The Fuji isn't a great camera in 2D terms, but the stereo images really are striking and beautiful when shown on my TV set. And stereo photos are especially well suited to some kinds of subject matter -- like plants and trees, which often seem to turn into a camouflage-like jumble in mere 2D images.

Getting back to VR. . . I am very skeptical of watching movies in VR. It doesn't make sense to me. You can't move around freely. You can't interact with your surroundings. It's not "VR" in a conventional sense of the term. It's just. . . 3D TV, with poor resolution, plus head tracking. And the head tracking seems like more of a problem than a benefit, since you may be looking the wrong direction when the action starts. I won't be surprised if VR cinema is a flop, but so what? That's not what VR was really about anyhow.

VR is best, and makes more sense, when putting you into a dynamic simulation. Many games are dynamic simulations, so that's a natural fit. And the game industry is huge. It's bigger than the music industry, and it's bigger than the movie industry. All this hand-wringing in the blogosphere about the need for VR to "reach beyond games to find a mainstream audience" is bunk. Games are mainstream.

Comment Re:My prediction (Score 1) 106

But it's not just Oculus Rift. If FB manages to screw it all up, there will still be Playstation VR and HTC Vive and Razer OSVR and even (heaven help us!) Vrvana Totem. Personally, I'm holding out for the Vive. It has better tracking, it has Valve+Steam, and it's not FB. Seems like an easy choice.

And as for people wanting to get their hands dirty. . . I would direct your attention to Linden Labs and Project Sansar.

Linden Labs have been running Second Life for well over 10 years already. It didn't set the world on fire the way some people predicted (hyped) in the beginning, but it's still chugging along and making money. One of my friends who studies a lot of this stuff concluded that SL only appeals to a certain type of personality: those who can entertain themselves. Give them a great toy box and sandbox where they can tinker and create things, and show them off, and trade or sell them, and they're happy. On the other hand, people who come into SL expecting to play a game or be led through a story soon lose interest.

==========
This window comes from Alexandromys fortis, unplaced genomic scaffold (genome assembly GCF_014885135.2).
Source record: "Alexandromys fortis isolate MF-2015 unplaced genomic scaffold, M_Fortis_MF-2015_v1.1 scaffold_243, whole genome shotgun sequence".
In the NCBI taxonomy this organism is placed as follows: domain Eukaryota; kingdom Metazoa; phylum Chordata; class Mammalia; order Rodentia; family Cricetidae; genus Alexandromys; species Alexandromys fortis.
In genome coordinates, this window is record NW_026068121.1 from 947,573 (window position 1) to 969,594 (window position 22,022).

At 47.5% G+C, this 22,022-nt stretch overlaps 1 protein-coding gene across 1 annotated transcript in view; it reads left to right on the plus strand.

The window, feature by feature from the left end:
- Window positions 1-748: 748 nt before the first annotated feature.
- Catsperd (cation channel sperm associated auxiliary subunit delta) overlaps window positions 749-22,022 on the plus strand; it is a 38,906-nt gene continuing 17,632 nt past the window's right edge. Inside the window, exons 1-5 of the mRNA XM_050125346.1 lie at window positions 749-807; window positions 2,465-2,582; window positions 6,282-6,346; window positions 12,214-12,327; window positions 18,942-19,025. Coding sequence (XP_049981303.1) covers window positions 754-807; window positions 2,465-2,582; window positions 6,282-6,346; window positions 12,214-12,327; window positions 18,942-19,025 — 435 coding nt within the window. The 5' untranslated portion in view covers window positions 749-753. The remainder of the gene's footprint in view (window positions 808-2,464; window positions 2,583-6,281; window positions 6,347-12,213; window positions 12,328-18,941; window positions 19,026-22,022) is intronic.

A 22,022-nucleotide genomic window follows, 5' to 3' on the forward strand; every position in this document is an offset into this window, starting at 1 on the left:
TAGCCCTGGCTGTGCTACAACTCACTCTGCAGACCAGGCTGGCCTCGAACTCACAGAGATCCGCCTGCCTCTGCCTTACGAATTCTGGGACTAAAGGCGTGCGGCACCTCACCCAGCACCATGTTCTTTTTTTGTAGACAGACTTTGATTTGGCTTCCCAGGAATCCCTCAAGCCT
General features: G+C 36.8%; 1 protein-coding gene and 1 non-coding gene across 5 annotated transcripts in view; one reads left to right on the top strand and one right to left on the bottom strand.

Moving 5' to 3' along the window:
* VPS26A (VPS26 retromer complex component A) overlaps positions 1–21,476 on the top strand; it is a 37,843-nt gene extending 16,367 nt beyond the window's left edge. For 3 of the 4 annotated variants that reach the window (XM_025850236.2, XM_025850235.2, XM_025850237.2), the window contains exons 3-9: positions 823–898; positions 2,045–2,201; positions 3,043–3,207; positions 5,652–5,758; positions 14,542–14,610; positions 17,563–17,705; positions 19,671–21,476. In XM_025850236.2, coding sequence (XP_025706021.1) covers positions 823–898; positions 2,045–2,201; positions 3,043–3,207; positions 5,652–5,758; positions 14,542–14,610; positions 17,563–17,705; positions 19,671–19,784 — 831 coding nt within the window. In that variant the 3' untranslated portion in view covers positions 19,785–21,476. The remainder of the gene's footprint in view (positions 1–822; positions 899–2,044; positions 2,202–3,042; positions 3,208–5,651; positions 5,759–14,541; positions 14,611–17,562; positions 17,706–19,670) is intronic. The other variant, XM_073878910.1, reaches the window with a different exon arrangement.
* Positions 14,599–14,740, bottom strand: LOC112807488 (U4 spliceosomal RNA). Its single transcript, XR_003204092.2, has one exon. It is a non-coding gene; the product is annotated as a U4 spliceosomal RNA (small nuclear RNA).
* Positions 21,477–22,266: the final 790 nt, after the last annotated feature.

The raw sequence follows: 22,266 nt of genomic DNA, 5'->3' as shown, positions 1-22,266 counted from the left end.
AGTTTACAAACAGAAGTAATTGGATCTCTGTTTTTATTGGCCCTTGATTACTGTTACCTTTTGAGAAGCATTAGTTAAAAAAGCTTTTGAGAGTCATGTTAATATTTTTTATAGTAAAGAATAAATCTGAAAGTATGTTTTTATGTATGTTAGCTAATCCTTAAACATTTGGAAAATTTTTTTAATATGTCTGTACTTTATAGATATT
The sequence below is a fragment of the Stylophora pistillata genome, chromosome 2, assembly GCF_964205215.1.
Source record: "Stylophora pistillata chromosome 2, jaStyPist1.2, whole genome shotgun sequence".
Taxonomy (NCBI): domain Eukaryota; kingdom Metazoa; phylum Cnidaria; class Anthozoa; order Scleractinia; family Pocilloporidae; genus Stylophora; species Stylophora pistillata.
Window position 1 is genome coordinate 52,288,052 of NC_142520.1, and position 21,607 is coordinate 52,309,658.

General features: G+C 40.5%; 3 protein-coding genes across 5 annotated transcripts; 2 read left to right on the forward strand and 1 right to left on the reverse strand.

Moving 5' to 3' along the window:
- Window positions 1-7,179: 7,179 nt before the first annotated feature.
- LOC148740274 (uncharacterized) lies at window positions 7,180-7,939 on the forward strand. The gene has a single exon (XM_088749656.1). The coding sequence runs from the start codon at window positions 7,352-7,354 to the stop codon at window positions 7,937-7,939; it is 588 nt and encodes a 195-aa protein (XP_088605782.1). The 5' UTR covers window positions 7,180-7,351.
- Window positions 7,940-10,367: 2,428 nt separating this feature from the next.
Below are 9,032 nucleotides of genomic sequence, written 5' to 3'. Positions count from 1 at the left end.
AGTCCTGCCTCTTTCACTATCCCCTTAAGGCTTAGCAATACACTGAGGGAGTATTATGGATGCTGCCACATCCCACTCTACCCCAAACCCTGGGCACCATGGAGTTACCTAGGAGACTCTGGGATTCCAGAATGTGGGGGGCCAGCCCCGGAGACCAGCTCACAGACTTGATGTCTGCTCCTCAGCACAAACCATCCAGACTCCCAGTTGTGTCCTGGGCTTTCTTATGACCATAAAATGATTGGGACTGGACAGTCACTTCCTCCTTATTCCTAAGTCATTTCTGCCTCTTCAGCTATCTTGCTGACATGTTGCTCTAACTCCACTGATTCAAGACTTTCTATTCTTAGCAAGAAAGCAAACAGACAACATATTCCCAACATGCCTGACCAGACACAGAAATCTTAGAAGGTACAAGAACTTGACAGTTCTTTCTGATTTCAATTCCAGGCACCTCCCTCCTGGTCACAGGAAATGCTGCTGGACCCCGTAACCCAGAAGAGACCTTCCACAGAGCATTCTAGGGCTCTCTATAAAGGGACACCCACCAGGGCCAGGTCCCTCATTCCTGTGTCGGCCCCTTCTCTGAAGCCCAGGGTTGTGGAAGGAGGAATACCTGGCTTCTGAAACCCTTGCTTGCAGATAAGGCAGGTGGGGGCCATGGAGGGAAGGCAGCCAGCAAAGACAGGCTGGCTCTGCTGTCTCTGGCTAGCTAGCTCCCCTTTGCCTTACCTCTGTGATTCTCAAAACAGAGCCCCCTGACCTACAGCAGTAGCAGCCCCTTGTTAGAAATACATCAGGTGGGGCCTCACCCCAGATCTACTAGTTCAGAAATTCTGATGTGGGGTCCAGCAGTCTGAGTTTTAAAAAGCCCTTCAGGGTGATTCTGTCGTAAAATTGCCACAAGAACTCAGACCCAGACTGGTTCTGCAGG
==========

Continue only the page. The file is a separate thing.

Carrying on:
Linden Labs are making a successor to SL called Project Sansar, and compatibility with VR headsets is a design goal. They claim it will have the most accessible content creation tools ever. This is the number one thing on my wish list.

Comment TFA is pretty good (Score 2) 106

The article presents the most optimistic possible scenario, in which VR catches on like wildfire (or like smartphones did!), followed by massive investment and rapid technological progress. It's a scenario at one end of the spectrum of possible outcomes -- but it's not implausible, it's not crazy. We've seen this kind of shift before.

At the other end of the spectrum, it's possible that the awkwardness and expense of VR headsets (especially the high-spec ones for PCs) may hold things back, and VR may not explode into the mainstream. Even if this happens, though, I can't see it flopping completely. VR technology is simply too useful, and useful for too many things (beyond games), to just go away.

Interesting mention in TFA of Second Life. . . QUOTE: "In 2017 a clear leader will emerge in the field of social VR platforms, and it will look something like Secondlife but in VR. If it’s not facebook itself as the platform, then facebook will try to acquire whoever makes such a platform stably with good adoption during the 2017 year."

Of course, Linden Labs are still running Second Life (after all these years!) and are making steady money from it. They are adapting it to work with VR headsets, and they are also developing a successor world, called Project Sansar, which is designed with a focus on VR. I am very eager to see how this turns out.

Comment Re:VR will suck until Nintendo shows how to do it (Score 1) 106

Same answer I give to everybody who brings up the Virtual Boy. . . .

Virtual Boy wasn't VR. Virtual Boy had no connection with VR aside from the word "virtual". Nintendo: "Hey, let's slap the word virtual on this turkey, and these idiot kids will think it has actually something to do with virtual reality, and they'll buy it! Hahaha!" Yeah, how did that work out? Turns out the kids aren't so dumb.

(I've got the feeling I'll be cut-and-pasting this a lot.)